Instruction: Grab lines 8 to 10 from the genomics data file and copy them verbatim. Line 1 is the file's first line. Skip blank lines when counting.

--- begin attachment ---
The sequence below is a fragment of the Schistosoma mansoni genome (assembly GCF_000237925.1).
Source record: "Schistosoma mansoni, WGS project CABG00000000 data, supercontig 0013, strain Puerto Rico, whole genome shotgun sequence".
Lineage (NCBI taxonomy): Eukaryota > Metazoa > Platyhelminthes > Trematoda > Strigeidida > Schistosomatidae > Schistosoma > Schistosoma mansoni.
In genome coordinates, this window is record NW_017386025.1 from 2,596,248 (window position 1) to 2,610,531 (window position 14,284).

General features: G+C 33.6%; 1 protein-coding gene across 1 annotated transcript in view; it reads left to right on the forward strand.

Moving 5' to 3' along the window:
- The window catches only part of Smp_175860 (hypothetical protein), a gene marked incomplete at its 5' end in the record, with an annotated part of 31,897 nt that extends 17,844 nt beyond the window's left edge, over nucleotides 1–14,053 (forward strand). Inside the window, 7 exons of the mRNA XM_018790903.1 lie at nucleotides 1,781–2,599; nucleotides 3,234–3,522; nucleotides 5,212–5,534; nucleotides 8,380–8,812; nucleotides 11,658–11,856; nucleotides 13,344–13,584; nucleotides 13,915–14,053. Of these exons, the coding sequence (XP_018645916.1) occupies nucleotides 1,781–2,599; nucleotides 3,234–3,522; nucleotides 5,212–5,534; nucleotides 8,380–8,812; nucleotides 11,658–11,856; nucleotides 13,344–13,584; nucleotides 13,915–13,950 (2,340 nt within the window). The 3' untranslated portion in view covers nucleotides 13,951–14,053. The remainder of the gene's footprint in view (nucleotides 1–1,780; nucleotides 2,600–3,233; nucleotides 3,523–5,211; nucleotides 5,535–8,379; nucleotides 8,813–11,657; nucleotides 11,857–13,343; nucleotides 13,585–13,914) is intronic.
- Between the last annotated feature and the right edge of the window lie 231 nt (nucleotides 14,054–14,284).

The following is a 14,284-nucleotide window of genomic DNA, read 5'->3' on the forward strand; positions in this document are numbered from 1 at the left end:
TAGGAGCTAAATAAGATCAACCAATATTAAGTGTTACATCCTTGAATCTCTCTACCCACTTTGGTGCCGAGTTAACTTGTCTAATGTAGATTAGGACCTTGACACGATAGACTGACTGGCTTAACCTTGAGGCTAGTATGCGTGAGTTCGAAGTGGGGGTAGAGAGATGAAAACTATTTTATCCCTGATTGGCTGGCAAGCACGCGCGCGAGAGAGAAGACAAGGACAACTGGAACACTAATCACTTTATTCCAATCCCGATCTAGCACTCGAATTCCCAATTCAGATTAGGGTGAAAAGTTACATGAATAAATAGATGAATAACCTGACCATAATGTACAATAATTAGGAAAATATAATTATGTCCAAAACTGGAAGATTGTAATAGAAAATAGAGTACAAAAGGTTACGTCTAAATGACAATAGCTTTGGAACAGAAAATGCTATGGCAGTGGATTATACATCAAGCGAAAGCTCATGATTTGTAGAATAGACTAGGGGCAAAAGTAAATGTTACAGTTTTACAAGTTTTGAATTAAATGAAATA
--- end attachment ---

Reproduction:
- Between the last annotated feature and the right edge of the window lie 231 nt (nucleotides 14,054–14,284).

The following is a 14,284-nucleotide window of genomic DNA, read 5'->3' on the forward strand; positions in this document are numbered from 1 at the left end:
TAGGAGCTAAATAAGATCAACCAATATTAAGTGTTACATCCTTGAATCTCTCTACCCACTTTGGTGCCGAGTTAACTTGTCTAATGTAGATTAGGACCTTGACACGATAGACTGACTGGCTTAACCTTGAGGCTAGTATGCGTGAGTTCGAAGTGGGGGTAGAGAGATGAAAACTATTTTATCCCTGATTGGCTGGCAAGCACGCGCGCGAGAGAGAAGACAAGGACAACTGGAACACTAATCACTTTATTCCAATCCCGATCTAGCACTCGAATTCCCAATTCAGATTAGGGTGAAAAGTTACATGAATAAATAGATGAATAACCTGACCATAATGTACAATAATTAGGAAAATATAATTATGTCCAAAACTGGAAGATTGTAATAGAAAATAGAGTACAAAAGGTTACGTCTAAATGACAATAGCTTTGGAACAGAAAATGCTATGGCAGTGGATTATACATCAAGCGAAAGCTCATGATTTGTAGAATAGACTAGGGGCAAAAGTAAATGTTACAGTTTTACAAGTTTTGAATTAAATGAAATA